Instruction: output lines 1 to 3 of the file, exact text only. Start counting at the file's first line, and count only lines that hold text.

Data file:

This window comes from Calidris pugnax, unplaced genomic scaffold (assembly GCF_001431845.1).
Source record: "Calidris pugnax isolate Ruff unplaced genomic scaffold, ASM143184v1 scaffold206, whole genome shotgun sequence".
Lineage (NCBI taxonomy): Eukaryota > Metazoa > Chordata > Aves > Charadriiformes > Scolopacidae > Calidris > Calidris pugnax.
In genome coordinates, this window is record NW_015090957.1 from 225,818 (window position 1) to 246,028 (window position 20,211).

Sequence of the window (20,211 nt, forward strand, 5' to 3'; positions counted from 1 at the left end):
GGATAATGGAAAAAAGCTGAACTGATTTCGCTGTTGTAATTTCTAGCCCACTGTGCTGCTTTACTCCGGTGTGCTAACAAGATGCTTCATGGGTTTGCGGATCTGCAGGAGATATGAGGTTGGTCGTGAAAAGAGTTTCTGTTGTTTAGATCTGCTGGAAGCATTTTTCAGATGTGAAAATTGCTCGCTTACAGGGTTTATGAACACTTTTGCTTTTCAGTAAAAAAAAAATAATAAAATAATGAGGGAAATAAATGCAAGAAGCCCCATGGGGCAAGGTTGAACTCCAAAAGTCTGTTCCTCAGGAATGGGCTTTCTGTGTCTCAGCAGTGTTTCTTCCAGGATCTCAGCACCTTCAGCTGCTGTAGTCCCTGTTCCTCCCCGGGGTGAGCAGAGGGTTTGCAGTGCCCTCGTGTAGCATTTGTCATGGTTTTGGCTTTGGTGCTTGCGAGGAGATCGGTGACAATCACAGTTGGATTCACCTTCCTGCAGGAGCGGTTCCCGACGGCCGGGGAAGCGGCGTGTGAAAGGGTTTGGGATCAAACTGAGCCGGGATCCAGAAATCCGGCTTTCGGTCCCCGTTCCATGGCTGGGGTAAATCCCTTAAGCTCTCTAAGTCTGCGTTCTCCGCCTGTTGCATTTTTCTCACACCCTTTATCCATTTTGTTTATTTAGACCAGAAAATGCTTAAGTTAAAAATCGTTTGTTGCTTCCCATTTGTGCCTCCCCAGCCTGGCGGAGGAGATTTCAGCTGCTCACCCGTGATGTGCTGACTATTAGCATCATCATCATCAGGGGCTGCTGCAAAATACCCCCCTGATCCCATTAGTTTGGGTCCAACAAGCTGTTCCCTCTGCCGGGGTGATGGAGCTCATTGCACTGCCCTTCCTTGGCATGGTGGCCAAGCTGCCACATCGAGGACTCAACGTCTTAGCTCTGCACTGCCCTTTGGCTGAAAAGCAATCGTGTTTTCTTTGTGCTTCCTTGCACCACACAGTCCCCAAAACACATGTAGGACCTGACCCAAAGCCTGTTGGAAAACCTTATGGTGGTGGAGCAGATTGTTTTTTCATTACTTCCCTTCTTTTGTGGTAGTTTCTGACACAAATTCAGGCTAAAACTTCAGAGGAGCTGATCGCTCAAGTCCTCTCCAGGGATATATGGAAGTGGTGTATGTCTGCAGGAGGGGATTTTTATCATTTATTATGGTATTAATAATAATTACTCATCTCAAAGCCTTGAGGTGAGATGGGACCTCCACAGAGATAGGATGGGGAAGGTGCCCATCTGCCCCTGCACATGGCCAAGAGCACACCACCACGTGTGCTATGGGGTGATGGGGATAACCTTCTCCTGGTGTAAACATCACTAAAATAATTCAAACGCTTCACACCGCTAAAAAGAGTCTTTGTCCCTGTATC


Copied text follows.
This window comes from Calidris pugnax, unplaced genomic scaffold (assembly GCF_001431845.1).
Source record: "Calidris pugnax isolate Ruff unplaced genomic scaffold, ASM143184v1 scaffold206, whole genome shotgun sequence".
Lineage (NCBI taxonomy): Eukaryota > Metazoa > Chordata > Aves > Charadriiformes > Scolopacidae > Calidris > Calidris pugnax.